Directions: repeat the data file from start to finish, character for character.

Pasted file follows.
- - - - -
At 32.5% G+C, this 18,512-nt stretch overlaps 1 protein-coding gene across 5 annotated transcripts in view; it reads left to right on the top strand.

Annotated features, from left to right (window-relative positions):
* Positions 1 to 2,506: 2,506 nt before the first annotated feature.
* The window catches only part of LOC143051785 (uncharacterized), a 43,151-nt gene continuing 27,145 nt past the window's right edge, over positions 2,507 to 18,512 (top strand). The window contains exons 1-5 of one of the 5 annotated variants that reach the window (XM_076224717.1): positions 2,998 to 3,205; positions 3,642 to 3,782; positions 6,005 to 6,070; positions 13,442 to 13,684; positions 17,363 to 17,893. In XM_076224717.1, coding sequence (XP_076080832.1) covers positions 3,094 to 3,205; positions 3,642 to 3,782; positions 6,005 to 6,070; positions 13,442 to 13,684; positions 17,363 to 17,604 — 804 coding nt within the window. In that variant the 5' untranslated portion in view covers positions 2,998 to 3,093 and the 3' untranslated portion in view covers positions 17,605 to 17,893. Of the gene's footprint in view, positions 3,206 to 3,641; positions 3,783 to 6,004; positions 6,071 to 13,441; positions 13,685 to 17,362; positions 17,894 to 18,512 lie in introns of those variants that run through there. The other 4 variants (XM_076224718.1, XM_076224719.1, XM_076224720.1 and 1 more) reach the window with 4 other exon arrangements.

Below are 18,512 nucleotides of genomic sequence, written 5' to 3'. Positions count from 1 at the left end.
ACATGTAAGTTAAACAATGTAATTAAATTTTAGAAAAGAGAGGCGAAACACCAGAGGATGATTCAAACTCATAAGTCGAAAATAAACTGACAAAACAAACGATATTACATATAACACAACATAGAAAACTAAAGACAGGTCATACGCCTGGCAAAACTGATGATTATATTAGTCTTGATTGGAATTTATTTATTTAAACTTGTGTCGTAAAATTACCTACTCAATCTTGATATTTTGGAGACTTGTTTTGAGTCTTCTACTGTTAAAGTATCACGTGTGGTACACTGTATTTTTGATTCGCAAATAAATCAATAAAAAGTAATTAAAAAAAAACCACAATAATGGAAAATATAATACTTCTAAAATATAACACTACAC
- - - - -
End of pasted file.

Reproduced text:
At 32.5% G+C, this 18,512-nt stretch overlaps 1 protein-coding gene across 5 annotated transcripts in view; it reads left to right on the top strand.

Annotated features, from left to right (window-relative positions):
* Positions 1 to 2,506: 2,506 nt before the first annotated feature.
* The window catches only part of LOC143051785 (uncharacterized), a 43,151-nt gene continuing 27,145 nt past the window's right edge, over positions 2,507 to 18,512 (top strand). The window contains exons 1-5 of one of the 5 annotated variants that reach the window (XM_076224717.1): positions 2,998 to 3,205; positions 3,642 to 3,782; positions 6,005 to 6,070; positions 13,442 to 13,684; positions 17,363 to 17,893. In XM_076224717.1, coding sequence (XP_076080832.1) covers positions 3,094 to 3,205; positions 3,642 to 3,782; positions 6,005 to 6,070; positions 13,442 to 13,684; positions 17,363 to 17,604 — 804 coding nt within the window. In that variant the 5' untranslated portion in view covers positions 2,998 to 3,093 and the 3' untranslated portion in view covers positions 17,605 to 17,893. Of the gene's footprint in view, positions 3,206 to 3,641; positions 3,783 to 6,004; positions 6,071 to 13,441; positions 13,685 to 17,362; positions 17,894 to 18,512 lie in introns of those variants that run through there. The other 4 variants (XM_076224718.1, XM_076224719.1, XM_076224720.1 and 1 more) reach the window with 4 other exon arrangements.

Below are 18,512 nucleotides of genomic sequence, written 5' to 3'. Positions count from 1 at the left end.
ACATGTAAGTTAAACAATGTAATTAAATTTTAGAAAAGAGAGGCGAAACACCAGAGGATGATTCAAACTCATAAGTCGAAAATAAACTGACAAAACAAACGATATTACATATAACACAACATAGAAAACTAAAGACAGGTCATACGCCTGGCAAAACTGATGATTATATTAGTCTTGATTGGAATTTATTTATTTAAACTTGTGTCGTAAAATTACCTACTCAATCTTGATATTTTGGAGACTTGTTTTGAGTCTTCTACTGTTAAAGTATCACGTGTGGTACACTGTATTTTTGATTCGCAAATAAATCAATAAAAAGTAATTAAAAAAAAACCACAATAATGGAAAATATAATACTTCTAAAATATAACACTACAC